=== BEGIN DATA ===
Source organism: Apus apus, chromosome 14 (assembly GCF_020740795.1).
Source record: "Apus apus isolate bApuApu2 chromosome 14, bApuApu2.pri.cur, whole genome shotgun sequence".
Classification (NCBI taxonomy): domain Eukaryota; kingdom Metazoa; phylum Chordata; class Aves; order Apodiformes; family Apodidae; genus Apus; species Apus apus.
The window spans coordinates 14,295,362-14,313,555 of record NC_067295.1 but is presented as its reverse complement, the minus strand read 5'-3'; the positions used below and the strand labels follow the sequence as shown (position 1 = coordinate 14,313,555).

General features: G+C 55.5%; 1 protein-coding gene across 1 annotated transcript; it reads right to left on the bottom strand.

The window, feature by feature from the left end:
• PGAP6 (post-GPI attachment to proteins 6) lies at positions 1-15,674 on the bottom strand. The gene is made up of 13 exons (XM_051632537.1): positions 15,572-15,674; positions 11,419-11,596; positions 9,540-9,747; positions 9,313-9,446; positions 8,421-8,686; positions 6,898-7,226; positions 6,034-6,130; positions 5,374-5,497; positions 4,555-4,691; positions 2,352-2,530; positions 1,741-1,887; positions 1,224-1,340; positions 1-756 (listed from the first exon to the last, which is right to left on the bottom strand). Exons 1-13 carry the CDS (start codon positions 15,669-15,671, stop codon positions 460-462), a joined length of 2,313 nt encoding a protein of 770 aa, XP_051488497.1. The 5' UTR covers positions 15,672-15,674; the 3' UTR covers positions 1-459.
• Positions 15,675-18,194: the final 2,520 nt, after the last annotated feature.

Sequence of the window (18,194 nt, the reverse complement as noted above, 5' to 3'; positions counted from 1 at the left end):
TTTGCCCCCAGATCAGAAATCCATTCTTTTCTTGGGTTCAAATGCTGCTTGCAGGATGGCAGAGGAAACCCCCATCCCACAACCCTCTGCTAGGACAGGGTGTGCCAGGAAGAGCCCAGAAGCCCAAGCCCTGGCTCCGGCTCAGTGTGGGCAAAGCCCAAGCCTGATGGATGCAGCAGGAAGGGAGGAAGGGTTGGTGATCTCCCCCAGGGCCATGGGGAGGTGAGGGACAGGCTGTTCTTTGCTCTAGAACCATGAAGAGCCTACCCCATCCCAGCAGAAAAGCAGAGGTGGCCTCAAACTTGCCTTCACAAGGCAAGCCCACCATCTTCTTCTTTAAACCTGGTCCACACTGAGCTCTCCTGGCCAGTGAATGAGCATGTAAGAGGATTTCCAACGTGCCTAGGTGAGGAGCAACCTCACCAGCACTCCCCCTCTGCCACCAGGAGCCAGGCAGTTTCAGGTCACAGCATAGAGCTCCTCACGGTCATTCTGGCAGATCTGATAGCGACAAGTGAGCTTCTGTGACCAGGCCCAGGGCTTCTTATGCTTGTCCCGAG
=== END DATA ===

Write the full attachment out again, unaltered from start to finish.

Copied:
Source organism: Apus apus, chromosome 14 (assembly GCF_020740795.1).
Source record: "Apus apus isolate bApuApu2 chromosome 14, bApuApu2.pri.cur, whole genome shotgun sequence".
Classification (NCBI taxonomy): domain Eukaryota; kingdom Metazoa; phylum Chordata; class Aves; order Apodiformes; family Apodidae; genus Apus; species Apus apus.
The window spans coordinates 14,295,362-14,313,555 of record NC_067295.1 but is presented as its reverse complement, the minus strand read 5'-3'; the positions used below and the strand labels follow the sequence as shown (position 1 = coordinate 14,313,555).

General features: G+C 55.5%; 1 protein-coding gene across 1 annotated transcript; it reads right to left on the bottom strand.

The window, feature by feature from the left end:
• PGAP6 (post-GPI attachment to proteins 6) lies at positions 1-15,674 on the bottom strand. The gene is made up of 13 exons (XM_051632537.1): positions 15,572-15,674; positions 11,419-11,596; positions 9,540-9,747; positions 9,313-9,446; positions 8,421-8,686; positions 6,898-7,226; positions 6,034-6,130; positions 5,374-5,497; positions 4,555-4,691; positions 2,352-2,530; positions 1,741-1,887; positions 1,224-1,340; positions 1-756 (listed from the first exon to the last, which is right to left on the bottom strand). Exons 1-13 carry the CDS (start codon positions 15,669-15,671, stop codon positions 460-462), a joined length of 2,313 nt encoding a protein of 770 aa, XP_051488497.1. The 5' UTR covers positions 15,672-15,674; the 3' UTR covers positions 1-459.
• Positions 15,675-18,194: the final 2,520 nt, after the last annotated feature.

Sequence of the window (18,194 nt, the reverse complement as noted above, 5' to 3'; positions counted from 1 at the left end):
TTTGCCCCCAGATCAGAAATCCATTCTTTTCTTGGGTTCAAATGCTGCTTGCAGGATGGCAGAGGAAACCCCCATCCCACAACCCTCTGCTAGGACAGGGTGTGCCAGGAAGAGCCCAGAAGCCCAAGCCCTGGCTCCGGCTCAGTGTGGGCAAAGCCCAAGCCTGATGGATGCAGCAGGAAGGGAGGAAGGGTTGGTGATCTCCCCCAGGGCCATGGGGAGGTGAGGGACAGGCTGTTCTTTGCTCTAGAACCATGAAGAGCCTACCCCATCCCAGCAGAAAAGCAGAGGTGGCCTCAAACTTGCCTTCACAAGGCAAGCCCACCATCTTCTTCTTTAAACCTGGTCCACACTGAGCTCTCCTGGCCAGTGAATGAGCATGTAAGAGGATTTCCAACGTGCCTAGGTGAGGAGCAACCTCACCAGCACTCCCCCTCTGCCACCAGGAGCCAGGCAGTTTCAGGTCACAGCATAGAGCTCCTCACGGTCATTCTGGCAGATCTGATAGCGACAAGTGAGCTTCTGTGACCAGGCCCAGGGCTTCTTATGCTTGTCCCGAG